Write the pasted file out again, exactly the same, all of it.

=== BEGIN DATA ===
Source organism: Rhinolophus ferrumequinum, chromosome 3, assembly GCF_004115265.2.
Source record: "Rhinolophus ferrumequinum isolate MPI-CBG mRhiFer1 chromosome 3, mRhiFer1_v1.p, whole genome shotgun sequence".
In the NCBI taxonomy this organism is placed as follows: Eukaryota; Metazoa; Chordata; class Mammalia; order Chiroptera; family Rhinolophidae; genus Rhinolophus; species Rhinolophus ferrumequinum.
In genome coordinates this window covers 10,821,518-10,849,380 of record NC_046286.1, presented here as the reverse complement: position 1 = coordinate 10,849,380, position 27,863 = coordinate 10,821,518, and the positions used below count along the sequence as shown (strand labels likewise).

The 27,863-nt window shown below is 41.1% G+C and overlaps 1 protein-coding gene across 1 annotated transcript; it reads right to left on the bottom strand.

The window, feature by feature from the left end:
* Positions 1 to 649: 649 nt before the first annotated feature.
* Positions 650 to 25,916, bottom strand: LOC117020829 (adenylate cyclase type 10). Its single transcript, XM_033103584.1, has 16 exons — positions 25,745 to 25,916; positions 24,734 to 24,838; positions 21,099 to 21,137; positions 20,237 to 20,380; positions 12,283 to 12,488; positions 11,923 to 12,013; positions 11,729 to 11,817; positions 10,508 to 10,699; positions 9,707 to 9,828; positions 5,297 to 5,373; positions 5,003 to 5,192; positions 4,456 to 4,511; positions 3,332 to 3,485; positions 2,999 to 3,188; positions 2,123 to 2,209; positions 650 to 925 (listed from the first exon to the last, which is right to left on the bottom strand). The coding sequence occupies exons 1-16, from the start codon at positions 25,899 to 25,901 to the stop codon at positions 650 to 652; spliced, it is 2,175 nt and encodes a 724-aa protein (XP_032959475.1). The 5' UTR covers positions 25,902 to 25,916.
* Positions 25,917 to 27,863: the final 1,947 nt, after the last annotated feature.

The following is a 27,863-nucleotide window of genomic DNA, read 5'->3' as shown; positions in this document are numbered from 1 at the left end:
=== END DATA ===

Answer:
Source organism: Rhinolophus ferrumequinum, chromosome 3, assembly GCF_004115265.2.
Source record: "Rhinolophus ferrumequinum isolate MPI-CBG mRhiFer1 chromosome 3, mRhiFer1_v1.p, whole genome shotgun sequence".
In the NCBI taxonomy this organism is placed as follows: Eukaryota; Metazoa; Chordata; class Mammalia; order Chiroptera; family Rhinolophidae; genus Rhinolophus; species Rhinolophus ferrumequinum.
In genome coordinates this window covers 10,821,518-10,849,380 of record NC_046286.1, presented here as the reverse complement: position 1 = coordinate 10,849,380, position 27,863 = coordinate 10,821,518, and the positions used below count along the sequence as shown (strand labels likewise).

The 27,863-nt window shown below is 41.1% G+C and overlaps 1 protein-coding gene across 1 annotated transcript; it reads right to left on the bottom strand.

The window, feature by feature from the left end:
* Positions 1 to 649: 649 nt before the first annotated feature.
* Positions 650 to 25,916, bottom strand: LOC117020829 (adenylate cyclase type 10). Its single transcript, XM_033103584.1, has 16 exons — positions 25,745 to 25,916; positions 24,734 to 24,838; positions 21,099 to 21,137; positions 20,237 to 20,380; positions 12,283 to 12,488; positions 11,923 to 12,013; positions 11,729 to 11,817; positions 10,508 to 10,699; positions 9,707 to 9,828; positions 5,297 to 5,373; positions 5,003 to 5,192; positions 4,456 to 4,511; positions 3,332 to 3,485; positions 2,999 to 3,188; positions 2,123 to 2,209; positions 650 to 925 (listed from the first exon to the last, which is right to left on the bottom strand). The coding sequence occupies exons 1-16, from the start codon at positions 25,899 to 25,901 to the stop codon at positions 650 to 652; spliced, it is 2,175 nt and encodes a 724-aa protein (XP_032959475.1). The 5' UTR covers positions 25,902 to 25,916.
* Positions 25,917 to 27,863: the final 1,947 nt, after the last annotated feature.

The following is a 27,863-nucleotide window of genomic DNA, read 5'->3' as shown; positions in this document are numbered from 1 at the left end: